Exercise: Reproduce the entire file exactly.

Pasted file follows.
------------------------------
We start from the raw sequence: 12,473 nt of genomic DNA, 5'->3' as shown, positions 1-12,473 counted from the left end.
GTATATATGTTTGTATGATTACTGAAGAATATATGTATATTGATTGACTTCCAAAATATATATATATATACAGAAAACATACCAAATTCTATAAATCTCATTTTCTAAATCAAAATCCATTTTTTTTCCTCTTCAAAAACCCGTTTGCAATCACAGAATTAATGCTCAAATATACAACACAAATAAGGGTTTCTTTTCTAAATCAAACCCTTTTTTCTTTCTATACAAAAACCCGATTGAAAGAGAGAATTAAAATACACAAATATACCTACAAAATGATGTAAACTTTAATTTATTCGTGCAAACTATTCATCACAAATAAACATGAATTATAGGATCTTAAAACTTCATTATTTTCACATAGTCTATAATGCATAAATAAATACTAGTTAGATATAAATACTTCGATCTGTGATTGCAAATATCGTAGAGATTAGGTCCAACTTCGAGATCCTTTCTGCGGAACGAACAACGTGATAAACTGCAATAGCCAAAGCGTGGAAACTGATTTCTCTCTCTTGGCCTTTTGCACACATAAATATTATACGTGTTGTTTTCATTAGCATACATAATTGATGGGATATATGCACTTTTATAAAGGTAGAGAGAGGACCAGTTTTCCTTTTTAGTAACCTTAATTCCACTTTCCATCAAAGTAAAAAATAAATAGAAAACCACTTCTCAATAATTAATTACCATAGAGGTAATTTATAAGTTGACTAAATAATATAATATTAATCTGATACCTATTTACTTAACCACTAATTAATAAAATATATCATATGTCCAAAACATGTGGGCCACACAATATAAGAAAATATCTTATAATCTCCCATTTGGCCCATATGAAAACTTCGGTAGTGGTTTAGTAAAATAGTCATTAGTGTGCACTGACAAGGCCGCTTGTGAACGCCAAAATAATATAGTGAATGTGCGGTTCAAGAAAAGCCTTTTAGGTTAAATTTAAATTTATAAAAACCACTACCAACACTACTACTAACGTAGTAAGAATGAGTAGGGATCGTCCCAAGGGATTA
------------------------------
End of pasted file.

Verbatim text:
We start from the raw sequence: 12,473 nt of genomic DNA, 5'->3' as shown, positions 1-12,473 counted from the left end.
GTATATATGTTTGTATGATTACTGAAGAATATATGTATATTGATTGACTTCCAAAATATATATATATATACAGAAAACATACCAAATTCTATAAATCTCATTTTCTAAATCAAAATCCATTTTTTTTCCTCTTCAAAAACCCGTTTGCAATCACAGAATTAATGCTCAAATATACAACACAAATAAGGGTTTCTTTTCTAAATCAAACCCTTTTTTCTTTCTATACAAAAACCCGATTGAAAGAGAGAATTAAAATACACAAATATACCTACAAAATGATGTAAACTTTAATTTATTCGTGCAAACTATTCATCACAAATAAACATGAATTATAGGATCTTAAAACTTCATTATTTTCACATAGTCTATAATGCATAAATAAATACTAGTTAGATATAAATACTTCGATCTGTGATTGCAAATATCGTAGAGATTAGGTCCAACTTCGAGATCCTTTCTGCGGAACGAACAACGTGATAAACTGCAATAGCCAAAGCGTGGAAACTGATTTCTCTCTCTTGGCCTTTTGCACACATAAATATTATACGTGTTGTTTTCATTAGCATACATAATTGATGGGATATATGCACTTTTATAAAGGTAGAGAGAGGACCAGTTTTCCTTTTTAGTAACCTTAATTCCACTTTCCATCAAAGTAAAAAATAAATAGAAAACCACTTCTCAATAATTAATTACCATAGAGGTAATTTATAAGTTGACTAAATAATATAATATTAATCTGATACCTATTTACTTAACCACTAATTAATAAAATATATCATATGTCCAAAACATGTGGGCCACACAATATAAGAAAATATCTTATAATCTCCCATTTGGCCCATATGAAAACTTCGGTAGTGGTTTAGTAAAATAGTCATTAGTGTGCACTGACAAGGCCGCTTGTGAACGCCAAAATAATATAGTGAATGTGCGGTTCAAGAAAAGCCTTTTAGGTTAAATTTAAATTTATAAAAACCACTACCAACACTACTACTAACGTAGTAAGAATGAGTAGGGATCGTCCCAAGGGATTA